Tuesday, June 29, 2021


Usually, the U.S. Supreme Court makes headlines when it releases critical decisions on notable cases. However, on occasion, the high court makes headlines when they refuse to hear a case, which allows the lower court's opinion to stand. This occurred recently in a case about applying Title IX's equal protection provisions to school bathrooms for transgender students. You can read our post about the U.S. Department of Education's recent Notice of Interpretation, which applies Title IX's prohibition on discrimination to include a student's sexual orientation and gender identity here.

In Grimm v. Gloucester County School Board, the 4th Circuit determined that a local county school board violated Title IX when it barred a transgender high school student from using the bathroom aligned with that student's gender identity. In 2014, a Gloucester County, Virginia high school allowed Gavin Grimm, a transgender student, to use the boy's bathroom. However, parents complained about the policy and lobbied the school to require students to use the applicable bathroom based on their gender assigned at birth.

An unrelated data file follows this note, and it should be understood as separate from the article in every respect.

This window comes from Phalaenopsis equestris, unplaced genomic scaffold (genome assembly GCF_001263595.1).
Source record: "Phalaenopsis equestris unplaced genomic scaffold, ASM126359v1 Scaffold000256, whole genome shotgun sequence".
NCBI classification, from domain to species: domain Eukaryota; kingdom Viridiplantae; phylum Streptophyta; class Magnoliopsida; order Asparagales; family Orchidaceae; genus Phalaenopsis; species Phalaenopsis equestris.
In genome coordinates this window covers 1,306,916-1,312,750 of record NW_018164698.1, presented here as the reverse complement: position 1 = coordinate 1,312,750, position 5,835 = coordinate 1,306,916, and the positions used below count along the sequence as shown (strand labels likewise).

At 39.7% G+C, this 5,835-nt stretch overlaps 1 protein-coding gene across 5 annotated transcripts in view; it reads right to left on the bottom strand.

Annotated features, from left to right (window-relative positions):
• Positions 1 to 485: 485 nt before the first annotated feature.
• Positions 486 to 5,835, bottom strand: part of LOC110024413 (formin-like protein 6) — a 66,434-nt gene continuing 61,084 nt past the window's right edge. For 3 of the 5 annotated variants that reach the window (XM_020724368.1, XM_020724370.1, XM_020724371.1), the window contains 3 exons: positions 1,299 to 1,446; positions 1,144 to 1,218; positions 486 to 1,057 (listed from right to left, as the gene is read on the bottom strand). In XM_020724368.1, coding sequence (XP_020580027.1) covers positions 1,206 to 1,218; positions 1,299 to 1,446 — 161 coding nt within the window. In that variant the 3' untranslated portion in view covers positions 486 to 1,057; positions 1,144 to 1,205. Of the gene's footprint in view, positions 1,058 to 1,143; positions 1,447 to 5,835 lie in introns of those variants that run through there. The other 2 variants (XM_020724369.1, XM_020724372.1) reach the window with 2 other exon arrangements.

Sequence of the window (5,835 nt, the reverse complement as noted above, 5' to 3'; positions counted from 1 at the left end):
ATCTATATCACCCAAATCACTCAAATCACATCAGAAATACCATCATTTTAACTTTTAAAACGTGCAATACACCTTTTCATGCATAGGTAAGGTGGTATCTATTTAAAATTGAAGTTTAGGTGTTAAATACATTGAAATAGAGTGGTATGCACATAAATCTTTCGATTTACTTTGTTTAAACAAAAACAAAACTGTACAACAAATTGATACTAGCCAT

Grimm filed a lawsuit in federal court arguing the policy violated Title IX, which prohibits discrimination in education on the basis of sex. The 4th Circuit Court of Appeals concluded that the district did violate Grimm's constitutional rights. In 2017, the U.S. Supreme Court granted the school district’s request for a writ of certiorari (a motion by a party in a lawsuit requesting a high court to review a decision by an inferior court), but kicked the case back to the 4th Circuit for further review.

In February 2021, after the 4th Circuit affirmed their decision in Grimm, the school district appealed again to the U.S. Supreme Court but was denied. When the Supreme Court denies the appeal of a case from a federal circuit court of appeals, it results in the lower court's decision to stand. The 4th Circuit's decision in Grimm maintains the status quo—meaning other federal courts will cite Grimm when deciding similar issues.

Not only is the Grimm case one of the first to address individual protections based on gender identity, but the Court’s refusal to hear the appeal might signal a general position of the justices on the issue of transgender rights for all individuals, which is perhaps unexpected from a Court that is considered both conservative and comprised of many “strict constructionists.” While Illinois law provides protections based on gender identity, many states do not recognize such rights and the issue became somewhat dormant during the Trump era. We may see a greater focus on this topic again by courts and legislatures going forward.

You can read more about the case’s procedural history here.